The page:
The rhetoric of derision is already filling the airwaves in response to Paul Ryan's thoughtful "Path to Prosperity" budget proposal.  Repeating the comments of USAID administrator Rajiv Shah, Sen. Barbara Mikulski of Maryland denounced the Ryan budget proposal as a killer of children and an assault on the elderly to boot.  That argument is a version of the playground staple, "I'm not stupid, you are."  ("I don't starve kids and kick the elderly out of their homes, you do!")

Most conservatives don't resort to this sort of rhetoric for the reason that they have not had to.  Conservative thinking proceeds from a clear and undeniable truth: the truth that all human beings have a right "to life, liberty, and the pursuit of happiness."

Because conservative thought never departs from this fundamental truth, it is never lacking in strong ideas.  The idea that citizens have a right to live as they wish, and speak as they wish, without the interference of government is a truth that cannot be refuted.  The notion that those who labor should be allowed to keep their income and spend it as they wish is a compelling idea.  The idea that if we are to live in peace, we must be willing to defend ourselves against our enemies in undeniable.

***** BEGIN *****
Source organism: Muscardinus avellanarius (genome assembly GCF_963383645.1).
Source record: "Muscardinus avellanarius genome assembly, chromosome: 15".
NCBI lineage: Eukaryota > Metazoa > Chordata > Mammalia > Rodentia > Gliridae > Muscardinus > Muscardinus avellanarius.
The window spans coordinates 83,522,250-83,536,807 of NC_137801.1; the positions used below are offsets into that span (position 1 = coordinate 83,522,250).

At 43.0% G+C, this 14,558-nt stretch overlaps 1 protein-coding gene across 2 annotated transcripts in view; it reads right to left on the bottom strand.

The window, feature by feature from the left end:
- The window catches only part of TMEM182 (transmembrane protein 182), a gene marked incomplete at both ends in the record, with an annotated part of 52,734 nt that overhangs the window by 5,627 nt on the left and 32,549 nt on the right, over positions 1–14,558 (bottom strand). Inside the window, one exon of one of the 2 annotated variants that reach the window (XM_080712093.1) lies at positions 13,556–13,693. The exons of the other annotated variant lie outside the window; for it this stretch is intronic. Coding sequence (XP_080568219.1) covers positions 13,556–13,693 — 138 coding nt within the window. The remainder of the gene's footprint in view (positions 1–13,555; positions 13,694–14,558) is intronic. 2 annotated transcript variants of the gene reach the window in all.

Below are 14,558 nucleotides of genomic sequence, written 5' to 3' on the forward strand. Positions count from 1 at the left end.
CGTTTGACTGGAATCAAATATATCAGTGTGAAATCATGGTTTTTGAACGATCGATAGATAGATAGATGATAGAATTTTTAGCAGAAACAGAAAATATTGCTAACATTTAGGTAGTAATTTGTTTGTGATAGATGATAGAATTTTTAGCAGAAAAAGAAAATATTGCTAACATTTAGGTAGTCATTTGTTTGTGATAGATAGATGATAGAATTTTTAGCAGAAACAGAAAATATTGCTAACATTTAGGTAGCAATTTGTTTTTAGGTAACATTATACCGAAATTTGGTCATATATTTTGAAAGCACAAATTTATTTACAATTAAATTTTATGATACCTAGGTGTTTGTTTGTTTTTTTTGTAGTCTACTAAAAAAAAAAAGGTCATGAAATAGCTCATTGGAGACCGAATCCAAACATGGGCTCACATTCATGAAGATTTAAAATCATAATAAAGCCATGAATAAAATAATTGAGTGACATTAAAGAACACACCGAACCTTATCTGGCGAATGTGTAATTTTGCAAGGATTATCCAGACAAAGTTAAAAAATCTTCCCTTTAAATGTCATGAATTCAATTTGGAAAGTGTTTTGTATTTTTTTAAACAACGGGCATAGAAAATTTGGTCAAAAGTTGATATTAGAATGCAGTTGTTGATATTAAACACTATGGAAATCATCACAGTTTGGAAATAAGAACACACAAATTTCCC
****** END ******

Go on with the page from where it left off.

Armed with these ideas, conservatives will win in every free and open debate.  The left will continue to mock and deride every reform that conservatives propose, but they will only convince those who have a vested interest in seeing socialism prevail.  As for conservatives, it is enough to know that "life, liberty, and the pursuit of happiness" is on our side.  That phrase beats mockery and derision every time.

Jeffrey Folks is the author of many books and article on American culture.